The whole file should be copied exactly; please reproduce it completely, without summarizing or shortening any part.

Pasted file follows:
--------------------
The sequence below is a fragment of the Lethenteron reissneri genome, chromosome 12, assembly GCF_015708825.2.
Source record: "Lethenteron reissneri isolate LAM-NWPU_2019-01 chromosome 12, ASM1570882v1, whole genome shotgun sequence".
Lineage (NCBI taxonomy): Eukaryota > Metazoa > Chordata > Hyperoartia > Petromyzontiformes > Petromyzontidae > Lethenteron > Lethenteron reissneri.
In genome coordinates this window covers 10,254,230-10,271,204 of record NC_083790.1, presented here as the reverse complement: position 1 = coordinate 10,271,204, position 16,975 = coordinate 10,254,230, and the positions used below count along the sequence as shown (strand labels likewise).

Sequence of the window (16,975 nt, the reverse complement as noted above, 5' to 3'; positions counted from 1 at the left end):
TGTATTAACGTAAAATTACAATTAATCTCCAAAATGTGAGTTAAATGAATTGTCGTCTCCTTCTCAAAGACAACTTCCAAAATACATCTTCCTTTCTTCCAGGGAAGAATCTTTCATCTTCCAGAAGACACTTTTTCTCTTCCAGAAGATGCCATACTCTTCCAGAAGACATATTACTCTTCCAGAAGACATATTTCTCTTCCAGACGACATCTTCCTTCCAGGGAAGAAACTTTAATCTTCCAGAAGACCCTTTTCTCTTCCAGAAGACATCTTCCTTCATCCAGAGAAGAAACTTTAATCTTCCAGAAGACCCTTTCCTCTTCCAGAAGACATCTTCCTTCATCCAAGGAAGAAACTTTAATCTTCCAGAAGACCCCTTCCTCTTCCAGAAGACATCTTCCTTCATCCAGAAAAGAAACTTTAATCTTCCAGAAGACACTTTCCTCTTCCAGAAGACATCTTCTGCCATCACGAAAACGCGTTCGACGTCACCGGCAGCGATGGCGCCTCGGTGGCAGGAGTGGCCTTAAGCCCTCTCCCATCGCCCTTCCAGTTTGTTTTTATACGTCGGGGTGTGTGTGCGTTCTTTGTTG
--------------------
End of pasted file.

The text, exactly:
The sequence below is a fragment of the Lethenteron reissneri genome, chromosome 12, assembly GCF_015708825.2.
Source record: "Lethenteron reissneri isolate LAM-NWPU_2019-01 chromosome 12, ASM1570882v1, whole genome shotgun sequence".
Lineage (NCBI taxonomy): Eukaryota > Metazoa > Chordata > Hyperoartia > Petromyzontiformes > Petromyzontidae > Lethenteron > Lethenteron reissneri.
In genome coordinates this window covers 10,254,230-10,271,204 of record NC_083790.1, presented here as the reverse complement: position 1 = coordinate 10,271,204, position 16,975 = coordinate 10,254,230, and the positions used below count along the sequence as shown (strand labels likewise).

Sequence of the window (16,975 nt, the reverse complement as noted above, 5' to 3'; positions counted from 1 at the left end):
TGTATTAACGTAAAATTACAATTAATCTCCAAAATGTGAGTTAAATGAATTGTCGTCTCCTTCTCAAAGACAACTTCCAAAATACATCTTCCTTTCTTCCAGGGAAGAATCTTTCATCTTCCAGAAGACACTTTTTCTCTTCCAGAAGATGCCATACTCTTCCAGAAGACATATTACTCTTCCAGAAGACATATTTCTCTTCCAGACGACATCTTCCTTCCAGGGAAGAAACTTTAATCTTCCAGAAGACCCTTTTCTCTTCCAGAAGACATCTTCCTTCATCCAGAGAAGAAACTTTAATCTTCCAGAAGACCCTTTCCTCTTCCAGAAGACATCTTCCTTCATCCAAGGAAGAAACTTTAATCTTCCAGAAGACCCCTTCCTCTTCCAGAAGACATCTTCCTTCATCCAGAAAAGAAACTTTAATCTTCCAGAAGACACTTTCCTCTTCCAGAAGACATCTTCTGCCATCACGAAAACGCGTTCGACGTCACCGGCAGCGATGGCGCCTCGGTGGCAGGAGTGGCCTTAAGCCCTCTCCCATCGCCCTTCCAGTTTGTTTTTATACGTCGGGGTGTGTGTGCGTTCTTTGTTG